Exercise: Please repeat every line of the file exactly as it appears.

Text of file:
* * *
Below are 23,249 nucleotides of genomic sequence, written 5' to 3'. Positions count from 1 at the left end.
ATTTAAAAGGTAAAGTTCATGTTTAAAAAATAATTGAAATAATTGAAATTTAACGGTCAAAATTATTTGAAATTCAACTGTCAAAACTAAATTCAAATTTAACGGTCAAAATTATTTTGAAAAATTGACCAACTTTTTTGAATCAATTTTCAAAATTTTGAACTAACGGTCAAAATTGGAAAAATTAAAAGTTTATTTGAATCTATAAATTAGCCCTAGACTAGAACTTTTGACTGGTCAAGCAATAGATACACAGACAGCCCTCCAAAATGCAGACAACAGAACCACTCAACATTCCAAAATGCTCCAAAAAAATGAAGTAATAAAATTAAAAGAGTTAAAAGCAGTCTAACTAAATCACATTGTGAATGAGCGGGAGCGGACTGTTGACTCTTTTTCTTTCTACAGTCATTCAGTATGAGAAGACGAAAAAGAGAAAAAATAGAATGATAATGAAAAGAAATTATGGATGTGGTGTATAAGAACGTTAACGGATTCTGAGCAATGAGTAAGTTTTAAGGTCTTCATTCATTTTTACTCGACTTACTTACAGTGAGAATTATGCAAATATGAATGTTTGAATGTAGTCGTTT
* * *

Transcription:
Below are 23,249 nucleotides of genomic sequence, written 5' to 3'. Positions count from 1 at the left end.
ATTTAAAAGGTAAAGTTCATGTTTAAAAAATAATTGAAATAATTGAAATTTAACGGTCAAAATTATTTGAAATTCAACTGTCAAAACTAAATTCAAATTTAACGGTCAAAATTATTTTGAAAAATTGACCAACTTTTTTGAATCAATTTTCAAAATTTTGAACTAACGGTCAAAATTGGAAAAATTAAAAGTTTATTTGAATCTATAAATTAGCCCTAGACTAGAACTTTTGACTGGTCAAGCAATAGATACACAGACAGCCCTCCAAAATGCAGACAACAGAACCACTCAACATTCCAAAATGCTCCAAAAAAATGAAGTAATAAAATTAAAAGAGTTAAAAGCAGTCTAACTAAATCACATTGTGAATGAGCGGGAGCGGACTGTTGACTCTTTTTCTTTCTACAGTCATTCAGTATGAGAAGACGAAAAAGAGAAAAAATAGAATGATAATGAAAAGAAATTATGGATGTGGTGTATAAGAACGTTAACGGATTCTGAGCAATGAGTAAGTTTTAAGGTCTTCATTCATTTTTACTCGACTTACTTACAGTGAGAATTATGCAAATATGAATGTTTGAATGTAGTCGTTT